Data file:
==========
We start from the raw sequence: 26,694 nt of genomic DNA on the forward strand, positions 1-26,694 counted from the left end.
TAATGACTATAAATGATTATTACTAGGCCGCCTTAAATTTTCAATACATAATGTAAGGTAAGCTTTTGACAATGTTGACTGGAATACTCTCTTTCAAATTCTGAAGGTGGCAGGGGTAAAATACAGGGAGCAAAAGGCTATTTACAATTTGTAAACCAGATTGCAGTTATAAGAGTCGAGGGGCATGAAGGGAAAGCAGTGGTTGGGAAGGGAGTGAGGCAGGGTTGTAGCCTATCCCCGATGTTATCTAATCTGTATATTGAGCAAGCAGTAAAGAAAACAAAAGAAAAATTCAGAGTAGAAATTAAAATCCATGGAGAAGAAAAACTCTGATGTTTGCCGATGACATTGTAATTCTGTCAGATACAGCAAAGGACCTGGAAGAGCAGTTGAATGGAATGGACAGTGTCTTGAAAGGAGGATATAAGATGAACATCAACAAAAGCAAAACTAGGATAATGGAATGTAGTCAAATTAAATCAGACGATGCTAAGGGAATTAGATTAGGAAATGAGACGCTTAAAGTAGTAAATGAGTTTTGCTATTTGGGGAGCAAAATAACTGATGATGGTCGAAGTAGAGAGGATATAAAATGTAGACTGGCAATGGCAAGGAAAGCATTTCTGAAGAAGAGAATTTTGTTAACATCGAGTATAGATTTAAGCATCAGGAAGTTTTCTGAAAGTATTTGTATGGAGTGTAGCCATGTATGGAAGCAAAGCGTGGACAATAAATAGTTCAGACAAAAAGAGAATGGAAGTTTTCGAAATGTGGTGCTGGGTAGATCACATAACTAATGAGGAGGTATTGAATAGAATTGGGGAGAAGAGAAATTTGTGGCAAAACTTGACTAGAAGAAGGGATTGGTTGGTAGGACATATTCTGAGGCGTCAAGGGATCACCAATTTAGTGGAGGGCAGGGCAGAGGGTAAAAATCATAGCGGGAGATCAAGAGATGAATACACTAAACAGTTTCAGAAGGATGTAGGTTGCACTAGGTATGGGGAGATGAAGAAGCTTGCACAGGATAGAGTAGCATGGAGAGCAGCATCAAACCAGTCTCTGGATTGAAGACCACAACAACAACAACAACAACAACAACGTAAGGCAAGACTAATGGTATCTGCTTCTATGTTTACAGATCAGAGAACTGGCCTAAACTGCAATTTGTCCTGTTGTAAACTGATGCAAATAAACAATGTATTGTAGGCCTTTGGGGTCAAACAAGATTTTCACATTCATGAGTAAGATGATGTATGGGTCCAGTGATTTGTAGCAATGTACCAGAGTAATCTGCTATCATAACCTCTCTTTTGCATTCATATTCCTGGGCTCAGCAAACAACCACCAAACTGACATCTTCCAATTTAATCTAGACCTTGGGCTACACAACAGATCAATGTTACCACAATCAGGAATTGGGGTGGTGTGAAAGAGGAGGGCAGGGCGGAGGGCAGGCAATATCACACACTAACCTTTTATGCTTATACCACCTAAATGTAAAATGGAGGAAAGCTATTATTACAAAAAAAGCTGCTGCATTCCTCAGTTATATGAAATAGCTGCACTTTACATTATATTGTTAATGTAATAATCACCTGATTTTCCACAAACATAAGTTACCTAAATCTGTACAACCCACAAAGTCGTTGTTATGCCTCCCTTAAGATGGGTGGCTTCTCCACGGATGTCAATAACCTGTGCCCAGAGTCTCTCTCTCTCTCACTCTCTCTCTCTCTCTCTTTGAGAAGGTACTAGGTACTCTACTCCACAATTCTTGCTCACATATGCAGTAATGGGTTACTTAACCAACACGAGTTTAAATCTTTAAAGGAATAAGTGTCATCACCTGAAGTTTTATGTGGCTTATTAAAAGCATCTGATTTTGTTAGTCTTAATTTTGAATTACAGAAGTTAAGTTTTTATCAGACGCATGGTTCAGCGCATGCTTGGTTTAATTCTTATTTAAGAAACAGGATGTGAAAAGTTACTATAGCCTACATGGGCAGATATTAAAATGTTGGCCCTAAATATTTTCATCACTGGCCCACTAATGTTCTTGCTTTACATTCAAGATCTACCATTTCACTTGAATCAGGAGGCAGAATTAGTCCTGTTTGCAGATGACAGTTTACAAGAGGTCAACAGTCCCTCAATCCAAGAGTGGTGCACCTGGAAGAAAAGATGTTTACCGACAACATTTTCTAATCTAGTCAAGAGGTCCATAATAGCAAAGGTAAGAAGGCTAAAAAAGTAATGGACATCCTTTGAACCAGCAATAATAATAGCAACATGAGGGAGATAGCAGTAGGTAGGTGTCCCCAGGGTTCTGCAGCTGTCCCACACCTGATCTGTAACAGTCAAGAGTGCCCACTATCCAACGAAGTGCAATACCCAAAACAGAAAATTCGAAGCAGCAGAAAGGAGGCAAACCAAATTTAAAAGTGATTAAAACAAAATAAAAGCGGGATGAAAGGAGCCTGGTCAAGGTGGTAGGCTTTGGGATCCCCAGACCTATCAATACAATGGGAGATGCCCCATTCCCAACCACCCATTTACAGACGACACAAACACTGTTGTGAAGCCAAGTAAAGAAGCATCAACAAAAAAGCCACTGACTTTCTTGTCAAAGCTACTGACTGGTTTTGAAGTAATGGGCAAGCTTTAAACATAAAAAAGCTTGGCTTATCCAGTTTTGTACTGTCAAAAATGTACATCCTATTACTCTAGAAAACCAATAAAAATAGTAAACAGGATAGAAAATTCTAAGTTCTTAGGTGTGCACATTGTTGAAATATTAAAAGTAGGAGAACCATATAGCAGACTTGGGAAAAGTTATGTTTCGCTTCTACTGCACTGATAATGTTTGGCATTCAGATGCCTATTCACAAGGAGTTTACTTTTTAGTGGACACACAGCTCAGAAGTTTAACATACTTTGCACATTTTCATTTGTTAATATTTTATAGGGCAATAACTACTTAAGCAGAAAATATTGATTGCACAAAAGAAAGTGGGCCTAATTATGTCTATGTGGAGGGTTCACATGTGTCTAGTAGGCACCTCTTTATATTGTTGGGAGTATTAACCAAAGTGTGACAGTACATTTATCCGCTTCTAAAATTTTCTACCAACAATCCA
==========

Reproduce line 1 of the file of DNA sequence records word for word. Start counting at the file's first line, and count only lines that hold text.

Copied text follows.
We start from the raw sequence: 26,694 nt of genomic DNA on the forward strand, positions 1-26,694 counted from the left end.